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Vampirism be a virus

  1. Aug 8, 2003 #1
    couldn't vampirism be a virus that puts the body in a suspended animation in which it can mutate the body ie giving it advanced senses the blood would regenerate the body the organs except the heart and brain becoming useless explaining why myth says dismemberment and ripping the heart out would kill it
     
    Last edited by a moderator: Feb 5, 2013
  2. jcsd
  3. Aug 8, 2003 #2
    I doubt it, but what's your point? The only things being exsanguinated are farm animals, and every one nows the aliens do that.
     
  4. Aug 8, 2003 #3
    my point is im trying to see if anyone is and is willing to comment
     
  5. Aug 8, 2003 #4
    Sorry, don't mean to make you mad. But supposedly, vampires live till someone forcably kills them, so you'd think that a disease causing vampirism would be spreading like wildfire, since ther is no limit on the number of people even one could infect.
     
  6. Aug 8, 2003 #5
    well since the society we have today they can get blood packets and it could be a weak virus that the imune system can fight off so maybe the only way infection can happen is if the individual is near death or has a imune deficiency
     
  7. Aug 8, 2003 #6
    Then you'd think that Africa would be full of vampirism because of AIDS. Though that would explain why AIDS is spreading like wildfire there, maybe there's a connection...
     
  8. Aug 8, 2003 #7
    vampires wouldnt be killing machines more like us with the need to eat we eat but we wont go around eating everything same with vampires they wanna stay hidden so they dun go on killing sprees they buy there blood
     
  9. Aug 8, 2003 #8
    There is a condition that starts with the letter "p" (it escapes my mind at the moment). This condition pulls back the gums of a corpse, giving the appearance that fangs are protruding. It also has other conditions that give the appearance that the victim is a "vampire."
     
  10. Aug 8, 2003 #9
    thankyou for the mental image but im talking about living people thankyou
     
  11. Aug 8, 2003 #10
    This is just speculation Sting. Where do the African vampires buy their blood?
     
  12. Aug 8, 2003 #11
    I thought they had determined that the condition (the p word) actually occurs?
     
  13. Aug 10, 2003 #12

    russ_watters

    User Avatar

    Staff: Mentor

    Actually, the reason is pretty simple: bad medical practices and LOTS of unprotected sex.
     
  14. Aug 10, 2003 #13
    If you really wanted to determine an association between vampirism in Africa and AIDS in Africa, you would have to take a statistical sample (I would recommend a LARGE sample).

    Determine you null hypothesis and alternative hypothesis:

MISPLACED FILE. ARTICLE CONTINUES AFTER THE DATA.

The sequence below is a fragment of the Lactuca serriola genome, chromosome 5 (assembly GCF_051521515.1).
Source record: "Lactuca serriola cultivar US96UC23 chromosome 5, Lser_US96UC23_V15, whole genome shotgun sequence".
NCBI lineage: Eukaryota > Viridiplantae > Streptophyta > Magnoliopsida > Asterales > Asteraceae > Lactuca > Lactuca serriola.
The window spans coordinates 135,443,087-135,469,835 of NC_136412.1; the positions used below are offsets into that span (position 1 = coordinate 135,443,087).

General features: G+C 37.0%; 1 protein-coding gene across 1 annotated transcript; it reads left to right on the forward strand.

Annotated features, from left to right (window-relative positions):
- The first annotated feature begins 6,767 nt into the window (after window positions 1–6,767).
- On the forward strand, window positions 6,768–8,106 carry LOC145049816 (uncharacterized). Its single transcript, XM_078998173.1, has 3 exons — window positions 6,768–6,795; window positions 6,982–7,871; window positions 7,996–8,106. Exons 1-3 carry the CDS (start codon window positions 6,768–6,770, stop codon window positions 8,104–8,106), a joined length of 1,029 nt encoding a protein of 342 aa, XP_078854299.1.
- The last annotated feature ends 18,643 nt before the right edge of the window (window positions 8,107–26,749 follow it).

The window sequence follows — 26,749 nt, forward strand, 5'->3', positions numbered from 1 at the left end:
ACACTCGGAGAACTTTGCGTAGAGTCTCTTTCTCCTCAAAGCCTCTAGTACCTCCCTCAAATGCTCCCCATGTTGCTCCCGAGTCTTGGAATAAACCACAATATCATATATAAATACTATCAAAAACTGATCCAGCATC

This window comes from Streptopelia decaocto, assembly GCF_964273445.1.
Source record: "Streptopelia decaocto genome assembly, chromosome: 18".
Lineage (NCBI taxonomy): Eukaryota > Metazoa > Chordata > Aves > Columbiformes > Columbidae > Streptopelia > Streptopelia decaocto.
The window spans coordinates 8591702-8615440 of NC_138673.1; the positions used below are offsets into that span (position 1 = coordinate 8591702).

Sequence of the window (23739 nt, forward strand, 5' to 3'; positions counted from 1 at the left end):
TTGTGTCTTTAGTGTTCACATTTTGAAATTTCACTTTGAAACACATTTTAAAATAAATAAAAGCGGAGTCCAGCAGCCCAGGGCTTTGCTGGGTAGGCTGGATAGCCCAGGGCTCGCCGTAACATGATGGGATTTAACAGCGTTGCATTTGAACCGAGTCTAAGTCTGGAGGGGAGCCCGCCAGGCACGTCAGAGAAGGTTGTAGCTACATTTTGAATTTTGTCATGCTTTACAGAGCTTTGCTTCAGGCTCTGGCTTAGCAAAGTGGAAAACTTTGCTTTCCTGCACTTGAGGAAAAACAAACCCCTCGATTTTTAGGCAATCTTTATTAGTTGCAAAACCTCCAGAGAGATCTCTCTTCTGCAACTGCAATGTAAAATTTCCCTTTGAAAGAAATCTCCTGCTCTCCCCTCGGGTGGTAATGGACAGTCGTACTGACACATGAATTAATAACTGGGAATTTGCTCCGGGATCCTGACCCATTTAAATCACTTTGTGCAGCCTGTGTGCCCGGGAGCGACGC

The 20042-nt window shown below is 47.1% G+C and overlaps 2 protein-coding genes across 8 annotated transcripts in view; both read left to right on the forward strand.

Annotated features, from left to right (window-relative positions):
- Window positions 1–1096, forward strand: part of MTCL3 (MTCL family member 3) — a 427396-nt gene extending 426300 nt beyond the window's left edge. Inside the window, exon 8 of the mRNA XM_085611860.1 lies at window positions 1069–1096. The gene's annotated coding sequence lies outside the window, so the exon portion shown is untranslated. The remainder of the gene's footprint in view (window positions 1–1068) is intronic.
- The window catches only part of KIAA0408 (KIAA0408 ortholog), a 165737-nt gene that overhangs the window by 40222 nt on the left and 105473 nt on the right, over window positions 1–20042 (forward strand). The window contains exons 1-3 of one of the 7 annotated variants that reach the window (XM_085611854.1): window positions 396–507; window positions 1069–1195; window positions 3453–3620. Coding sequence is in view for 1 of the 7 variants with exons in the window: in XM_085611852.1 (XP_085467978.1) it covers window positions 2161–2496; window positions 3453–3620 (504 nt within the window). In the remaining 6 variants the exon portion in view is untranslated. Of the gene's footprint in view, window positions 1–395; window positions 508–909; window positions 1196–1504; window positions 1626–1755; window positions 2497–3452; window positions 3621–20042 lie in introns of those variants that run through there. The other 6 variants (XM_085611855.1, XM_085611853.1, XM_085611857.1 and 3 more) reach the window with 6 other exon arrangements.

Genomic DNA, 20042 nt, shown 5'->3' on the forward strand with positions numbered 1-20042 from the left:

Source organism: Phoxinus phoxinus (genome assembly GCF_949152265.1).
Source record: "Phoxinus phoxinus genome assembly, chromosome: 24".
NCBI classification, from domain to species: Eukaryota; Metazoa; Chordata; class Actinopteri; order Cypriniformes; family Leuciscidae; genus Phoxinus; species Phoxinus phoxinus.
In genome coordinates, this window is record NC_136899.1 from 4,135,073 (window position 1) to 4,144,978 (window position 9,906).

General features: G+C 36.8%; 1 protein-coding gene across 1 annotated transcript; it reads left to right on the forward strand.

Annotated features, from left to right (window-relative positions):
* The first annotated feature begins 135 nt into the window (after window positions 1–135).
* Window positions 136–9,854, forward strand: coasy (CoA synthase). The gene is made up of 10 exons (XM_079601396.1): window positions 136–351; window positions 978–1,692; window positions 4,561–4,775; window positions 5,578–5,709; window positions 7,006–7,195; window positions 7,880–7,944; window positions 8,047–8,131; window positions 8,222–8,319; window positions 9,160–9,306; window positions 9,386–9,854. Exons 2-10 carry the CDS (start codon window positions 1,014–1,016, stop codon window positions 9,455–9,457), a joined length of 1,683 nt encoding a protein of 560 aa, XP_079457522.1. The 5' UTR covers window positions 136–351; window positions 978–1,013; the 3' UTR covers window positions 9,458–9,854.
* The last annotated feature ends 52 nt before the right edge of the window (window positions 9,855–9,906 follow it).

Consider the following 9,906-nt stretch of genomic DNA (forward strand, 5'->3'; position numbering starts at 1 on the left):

Null hypothesis H0: vampirism and AIDS are not associated.
    Alternative hypothesis Ha: vampirism and AIDS are associated


    Compose a contingency table that divides your sample of (for example) say 1020 into AIDS-infected/not AIDS affected and vampirism/no vampirism. For example, AIDS-infected is the left column, Not AIDS-infected is the right column, vampirism is the top row and no vampirism is the bottom row.

    In doing so we assume two assumptions: 1. all expected frequencies are 1 or greater and 2. At most, 20% of the expected frequencies are less than 5.

    Let R denote the row total and C denote the column total.

    The expected frequency, E, is defined as:

    E = (R * C)/n, where n is the sample size.

    Find the expected frequency for each of the four categories (vampirism and AIDS, vampirism and No Aids, No vampirism and AIDS, and no vampirism and no AIDS).

    If the assumptions mentioned are not met, you should reject this procedure, if not, then continue.

    Decide on a significance level (alpha) and compute the value of the test statistic:

    X^2 = [sum][(O - E)^2/E]

    where O amd E represent observed and expected frequencies.

    The critical value will be X^2 at your stated significance level with degrees of freedom (df) = (r - 1)(c - 1) where r is the number of rows (2 in this case) and c is the number of columns (2 in this case). In this case, df = (2 - 1)(2 - 1) = (1)(1) = 1

    You can use a table in any Statistics book to determine the critical value. If the test statistic falls in the rejection region (greater than X^2 at alpha) reject H0. If it doesn't fall in the rejection region, do not reject H0.

    Okay, I've shown you how to do it. You gather the data.
     
    Last edited: Aug 10, 2003
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